fbpx

Normal

The University is currently operating under normal conditions

Academics

A prescription for media magic

The Department of Communication’s new Media Art Space @ 108 East Franklin unites media production and performance studies under one roof. It will be a place for Carolina students to fuel their interdisciplinary creative projects.

A group of people stand in a performance area in the new facility.
A new performance space will allow for small group performances open to the community. (photo by Donn Young)

Joseph Megel calls the new Media Art Space @ 108 E. Franklin “the beginning of a new era in media production and live performance.”

“It’s a facelift, a moving forward, a re-imagining of media production and performance studies and its relationship to new technologies,” said Megel, artist-in-residence and director of the Process Series.

A ribbon-cutting on April 29 marked the grand opening of the space, “a place where our faculty, staff and students can continue their excellent creative work as renovations in our former spaces in Swain and Bingham Halls are completed,” said Patricia Parker, chair of the department of communication in the College of Arts & Sciences.

Students interested in performance studies as well as media and technology studies and production will benefit from the space beginning in fall 2021. Those who specialize in media production can choose either a cinema production path or a new media track. In the new media track, students develop critical and creative approaches through a cross-disciplinary curriculum, choosing courses in communication, computer science, and information and library science.

A lounge area with colorful chairs and couches and a bright yellow sign invites visitors into the space — an incubation area where students can brainstorm ideas.

A hallway lined with posters advertising previous student and faculty films and performances leads the way to media labs (including one outfitted with computers for game design), a studio with green screen and voice-over booth, a sound-proofed audio room, instructional spaces, a small performance space/classroom and a room for students to check out media equipment. LED lighting throughout the building will help conserve energy.

Provost Bob Blouin called the new space, situated near the Ackland Art Museum, music buildings and Carolina Performing Arts’ CURRENT ArtSpace +Studio (a bit farther down Franklin Street), “‘beachfront property’ at the gateway to campus.”

“When Walgreens, the former occupant, vacated this space … I thought we could transform [it] into something magical,” Blouin said.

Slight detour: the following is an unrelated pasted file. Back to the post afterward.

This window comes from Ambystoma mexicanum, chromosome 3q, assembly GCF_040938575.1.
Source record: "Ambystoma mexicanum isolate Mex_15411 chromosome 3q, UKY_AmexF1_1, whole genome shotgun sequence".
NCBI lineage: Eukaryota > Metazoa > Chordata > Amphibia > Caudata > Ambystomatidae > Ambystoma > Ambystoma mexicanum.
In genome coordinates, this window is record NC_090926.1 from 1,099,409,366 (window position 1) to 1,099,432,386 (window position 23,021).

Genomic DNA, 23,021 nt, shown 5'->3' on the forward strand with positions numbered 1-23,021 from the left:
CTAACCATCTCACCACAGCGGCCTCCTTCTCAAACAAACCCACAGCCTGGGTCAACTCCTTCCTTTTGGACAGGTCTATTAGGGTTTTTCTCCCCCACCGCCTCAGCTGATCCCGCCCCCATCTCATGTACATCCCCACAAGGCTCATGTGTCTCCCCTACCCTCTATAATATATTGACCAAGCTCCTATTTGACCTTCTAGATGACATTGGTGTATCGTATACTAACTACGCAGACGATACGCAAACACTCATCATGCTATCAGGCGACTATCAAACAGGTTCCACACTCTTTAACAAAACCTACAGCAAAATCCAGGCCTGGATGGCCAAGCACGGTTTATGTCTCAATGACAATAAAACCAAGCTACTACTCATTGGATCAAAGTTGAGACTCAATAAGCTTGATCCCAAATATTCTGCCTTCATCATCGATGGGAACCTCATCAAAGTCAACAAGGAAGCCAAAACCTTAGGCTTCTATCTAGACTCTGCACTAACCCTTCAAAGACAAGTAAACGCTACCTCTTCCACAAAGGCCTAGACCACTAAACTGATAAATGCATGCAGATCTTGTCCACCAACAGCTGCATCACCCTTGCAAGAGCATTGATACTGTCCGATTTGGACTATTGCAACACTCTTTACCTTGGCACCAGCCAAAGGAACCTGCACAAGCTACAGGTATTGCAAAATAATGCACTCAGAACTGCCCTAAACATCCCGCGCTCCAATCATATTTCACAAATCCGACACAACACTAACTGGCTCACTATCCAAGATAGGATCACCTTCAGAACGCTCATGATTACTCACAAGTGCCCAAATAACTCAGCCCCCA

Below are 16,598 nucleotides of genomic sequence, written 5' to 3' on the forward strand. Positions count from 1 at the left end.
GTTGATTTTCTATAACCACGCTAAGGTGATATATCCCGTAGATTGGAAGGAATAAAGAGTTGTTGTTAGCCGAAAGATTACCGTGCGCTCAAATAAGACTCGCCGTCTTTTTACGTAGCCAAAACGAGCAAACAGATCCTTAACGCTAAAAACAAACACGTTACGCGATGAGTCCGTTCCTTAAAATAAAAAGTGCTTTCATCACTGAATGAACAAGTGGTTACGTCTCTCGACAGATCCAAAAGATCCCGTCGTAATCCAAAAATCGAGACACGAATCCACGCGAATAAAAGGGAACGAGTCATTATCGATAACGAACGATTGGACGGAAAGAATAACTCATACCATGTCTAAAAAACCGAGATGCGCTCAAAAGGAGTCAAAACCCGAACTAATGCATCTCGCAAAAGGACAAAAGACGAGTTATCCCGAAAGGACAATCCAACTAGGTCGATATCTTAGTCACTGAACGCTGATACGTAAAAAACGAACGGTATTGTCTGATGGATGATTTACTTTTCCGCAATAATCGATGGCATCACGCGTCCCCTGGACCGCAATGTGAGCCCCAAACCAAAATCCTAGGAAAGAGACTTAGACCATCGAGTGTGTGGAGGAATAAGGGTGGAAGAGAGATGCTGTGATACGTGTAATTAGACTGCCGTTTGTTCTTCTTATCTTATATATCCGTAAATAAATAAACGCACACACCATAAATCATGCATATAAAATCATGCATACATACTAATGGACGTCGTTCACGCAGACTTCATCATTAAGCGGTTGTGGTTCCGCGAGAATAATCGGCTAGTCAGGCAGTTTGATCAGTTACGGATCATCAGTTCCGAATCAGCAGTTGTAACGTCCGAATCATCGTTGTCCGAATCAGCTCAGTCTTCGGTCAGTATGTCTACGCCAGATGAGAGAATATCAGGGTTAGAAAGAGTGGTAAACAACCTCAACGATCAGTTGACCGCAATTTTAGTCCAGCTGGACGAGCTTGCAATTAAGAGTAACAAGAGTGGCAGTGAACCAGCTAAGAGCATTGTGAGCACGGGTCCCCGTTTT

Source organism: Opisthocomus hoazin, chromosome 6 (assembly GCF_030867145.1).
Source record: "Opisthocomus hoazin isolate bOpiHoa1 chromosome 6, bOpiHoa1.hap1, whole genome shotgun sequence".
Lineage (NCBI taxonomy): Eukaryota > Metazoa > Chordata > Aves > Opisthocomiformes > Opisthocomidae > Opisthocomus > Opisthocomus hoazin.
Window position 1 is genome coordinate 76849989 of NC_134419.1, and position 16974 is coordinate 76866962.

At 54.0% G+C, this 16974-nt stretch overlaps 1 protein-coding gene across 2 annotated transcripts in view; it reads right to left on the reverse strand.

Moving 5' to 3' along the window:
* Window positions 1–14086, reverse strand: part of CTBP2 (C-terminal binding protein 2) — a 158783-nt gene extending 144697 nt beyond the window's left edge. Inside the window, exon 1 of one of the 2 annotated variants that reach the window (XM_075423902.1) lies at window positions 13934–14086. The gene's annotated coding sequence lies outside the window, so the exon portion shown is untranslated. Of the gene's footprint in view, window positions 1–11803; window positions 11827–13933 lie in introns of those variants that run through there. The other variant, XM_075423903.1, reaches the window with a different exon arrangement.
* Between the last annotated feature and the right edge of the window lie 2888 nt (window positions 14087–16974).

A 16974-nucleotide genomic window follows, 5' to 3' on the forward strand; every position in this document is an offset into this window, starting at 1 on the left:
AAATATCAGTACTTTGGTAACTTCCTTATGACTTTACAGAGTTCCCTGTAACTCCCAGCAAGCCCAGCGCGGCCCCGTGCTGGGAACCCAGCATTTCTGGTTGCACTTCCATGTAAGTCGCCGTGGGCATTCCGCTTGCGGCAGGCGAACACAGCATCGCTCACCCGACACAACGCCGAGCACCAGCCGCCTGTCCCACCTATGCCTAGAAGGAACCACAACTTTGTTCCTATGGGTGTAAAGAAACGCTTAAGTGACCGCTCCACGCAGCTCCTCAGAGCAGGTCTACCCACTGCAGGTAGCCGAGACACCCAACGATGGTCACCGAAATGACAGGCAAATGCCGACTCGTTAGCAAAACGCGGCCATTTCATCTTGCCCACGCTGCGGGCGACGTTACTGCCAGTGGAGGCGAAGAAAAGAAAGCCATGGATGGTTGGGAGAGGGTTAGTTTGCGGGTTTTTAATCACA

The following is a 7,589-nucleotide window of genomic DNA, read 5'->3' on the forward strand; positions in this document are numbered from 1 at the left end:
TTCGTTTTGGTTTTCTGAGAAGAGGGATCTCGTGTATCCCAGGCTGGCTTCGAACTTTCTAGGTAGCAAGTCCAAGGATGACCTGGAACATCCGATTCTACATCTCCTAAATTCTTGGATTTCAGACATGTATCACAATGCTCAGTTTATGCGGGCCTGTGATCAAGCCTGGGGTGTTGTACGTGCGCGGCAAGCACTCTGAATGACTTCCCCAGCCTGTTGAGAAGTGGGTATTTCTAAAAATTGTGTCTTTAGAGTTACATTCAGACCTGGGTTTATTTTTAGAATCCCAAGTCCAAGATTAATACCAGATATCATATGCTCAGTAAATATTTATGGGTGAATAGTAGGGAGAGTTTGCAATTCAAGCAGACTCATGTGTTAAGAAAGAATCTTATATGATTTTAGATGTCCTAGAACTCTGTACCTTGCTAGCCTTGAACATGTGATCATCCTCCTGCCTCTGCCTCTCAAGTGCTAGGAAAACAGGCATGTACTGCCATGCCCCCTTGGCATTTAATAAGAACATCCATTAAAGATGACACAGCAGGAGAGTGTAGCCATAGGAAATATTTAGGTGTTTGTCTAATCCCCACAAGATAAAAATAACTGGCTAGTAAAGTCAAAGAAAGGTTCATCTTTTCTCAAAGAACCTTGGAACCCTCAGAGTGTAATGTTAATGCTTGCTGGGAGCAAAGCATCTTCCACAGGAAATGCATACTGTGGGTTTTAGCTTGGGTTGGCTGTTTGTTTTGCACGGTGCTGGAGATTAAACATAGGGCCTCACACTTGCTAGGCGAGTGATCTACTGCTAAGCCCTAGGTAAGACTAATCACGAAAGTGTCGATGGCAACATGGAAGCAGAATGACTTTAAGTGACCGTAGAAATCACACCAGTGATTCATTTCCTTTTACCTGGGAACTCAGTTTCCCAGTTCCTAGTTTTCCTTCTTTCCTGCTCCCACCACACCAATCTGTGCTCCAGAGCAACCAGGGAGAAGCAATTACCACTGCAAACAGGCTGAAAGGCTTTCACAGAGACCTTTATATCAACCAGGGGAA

Chancellor Kevin M. Guskiewicz shared that he recently met with several prospective students and their families, and he told them that the beauty of Carolina is that students are encouraged to explore new ideas right away.

“Places like the new Media Art Space will allow that to take place, bringing together the natural sciences with the social sciences, and fine arts and humanities,” Guskiewicz said. “I also keep thinking about the mission statement of the College of Arts & Sciences, which is ‘Think. Communicate. Collaborate. Create. … for meaningful lives.’ This new space is going to allow for just that.”

Lab Director Mark Robinson, who led visitors on the tour, said he is excited about the possibility for new partnerships and intersections among disciplines, thanks to the new space.

“We’ve been so physically separated, stretched across campus, that it’s nice to be able to potentially do more in terms of collaboration,” Robinson said. “With everything in close proximity, it’s easier to get things done.”

Megel said the new space feels very much like “downtown theater in New York,” and that he is hoping to make further connections with the community, inviting small groups for public performances, with safety standards in place. The combination of blending live performance with digital media is also becoming popular, he said.

“The community will get to see some of the work our students are doing,” Megel said. “And as students progress in their studies, it’s important for them to learn to collaborate because they’ll do that in the outside world. Teaching that is part of our responsibility.”

Learn more about the College of Arts & Sciences